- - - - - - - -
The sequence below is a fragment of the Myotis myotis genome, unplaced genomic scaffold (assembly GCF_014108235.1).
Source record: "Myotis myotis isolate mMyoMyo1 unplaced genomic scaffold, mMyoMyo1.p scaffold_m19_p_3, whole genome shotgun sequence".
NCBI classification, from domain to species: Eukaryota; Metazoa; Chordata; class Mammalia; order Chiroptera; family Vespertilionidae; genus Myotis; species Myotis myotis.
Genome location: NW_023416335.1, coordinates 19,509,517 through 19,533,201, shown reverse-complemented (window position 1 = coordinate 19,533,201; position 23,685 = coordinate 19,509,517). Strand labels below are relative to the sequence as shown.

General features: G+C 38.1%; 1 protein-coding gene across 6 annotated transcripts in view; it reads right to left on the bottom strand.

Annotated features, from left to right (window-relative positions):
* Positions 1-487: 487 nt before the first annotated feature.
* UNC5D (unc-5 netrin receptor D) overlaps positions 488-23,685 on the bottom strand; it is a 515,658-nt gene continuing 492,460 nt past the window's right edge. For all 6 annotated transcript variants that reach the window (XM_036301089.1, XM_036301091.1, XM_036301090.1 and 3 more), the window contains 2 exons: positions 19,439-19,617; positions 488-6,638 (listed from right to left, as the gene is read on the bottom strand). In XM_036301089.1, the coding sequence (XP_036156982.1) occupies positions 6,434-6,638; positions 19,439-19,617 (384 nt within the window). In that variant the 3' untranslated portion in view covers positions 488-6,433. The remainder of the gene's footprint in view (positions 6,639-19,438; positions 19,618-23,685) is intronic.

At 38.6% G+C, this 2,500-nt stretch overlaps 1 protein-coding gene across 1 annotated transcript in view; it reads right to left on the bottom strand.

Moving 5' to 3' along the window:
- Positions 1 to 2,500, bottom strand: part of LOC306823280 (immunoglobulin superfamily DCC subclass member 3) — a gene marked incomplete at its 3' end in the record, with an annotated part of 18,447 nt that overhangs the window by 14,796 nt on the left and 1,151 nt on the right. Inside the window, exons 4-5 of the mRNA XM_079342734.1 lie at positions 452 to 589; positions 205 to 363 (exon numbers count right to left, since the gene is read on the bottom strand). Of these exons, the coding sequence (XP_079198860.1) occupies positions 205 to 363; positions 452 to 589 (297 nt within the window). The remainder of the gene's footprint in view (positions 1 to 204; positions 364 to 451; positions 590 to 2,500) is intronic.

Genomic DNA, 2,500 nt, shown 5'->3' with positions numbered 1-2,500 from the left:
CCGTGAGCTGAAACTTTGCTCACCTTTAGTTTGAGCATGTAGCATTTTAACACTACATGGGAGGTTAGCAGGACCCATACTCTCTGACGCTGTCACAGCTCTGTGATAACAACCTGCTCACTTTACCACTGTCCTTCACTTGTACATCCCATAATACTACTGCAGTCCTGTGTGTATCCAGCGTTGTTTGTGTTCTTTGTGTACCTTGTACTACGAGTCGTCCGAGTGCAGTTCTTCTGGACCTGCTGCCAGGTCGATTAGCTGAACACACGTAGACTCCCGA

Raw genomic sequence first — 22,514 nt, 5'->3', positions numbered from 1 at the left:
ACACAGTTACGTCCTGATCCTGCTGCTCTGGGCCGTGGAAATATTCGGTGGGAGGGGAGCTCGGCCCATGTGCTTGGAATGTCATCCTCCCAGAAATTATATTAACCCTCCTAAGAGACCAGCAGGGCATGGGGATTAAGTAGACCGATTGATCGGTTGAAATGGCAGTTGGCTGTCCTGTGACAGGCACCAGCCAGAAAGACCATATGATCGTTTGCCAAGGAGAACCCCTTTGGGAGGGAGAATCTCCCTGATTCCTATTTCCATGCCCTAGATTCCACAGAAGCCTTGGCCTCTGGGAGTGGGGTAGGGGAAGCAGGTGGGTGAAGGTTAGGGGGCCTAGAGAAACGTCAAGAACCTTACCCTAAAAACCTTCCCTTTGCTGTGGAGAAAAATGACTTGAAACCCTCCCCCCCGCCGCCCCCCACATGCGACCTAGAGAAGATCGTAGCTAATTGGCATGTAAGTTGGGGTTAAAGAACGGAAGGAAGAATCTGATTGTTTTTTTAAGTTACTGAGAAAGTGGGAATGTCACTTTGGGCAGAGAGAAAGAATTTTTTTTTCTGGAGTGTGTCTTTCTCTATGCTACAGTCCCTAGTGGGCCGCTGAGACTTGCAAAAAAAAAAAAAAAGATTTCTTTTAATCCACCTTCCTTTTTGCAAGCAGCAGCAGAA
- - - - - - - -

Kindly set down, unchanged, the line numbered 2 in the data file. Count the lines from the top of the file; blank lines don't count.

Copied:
Source record: "Myotis myotis isolate mMyoMyo1 unplaced genomic scaffold, mMyoMyo1.p scaffold_m19_p_3, whole genome shotgun sequence".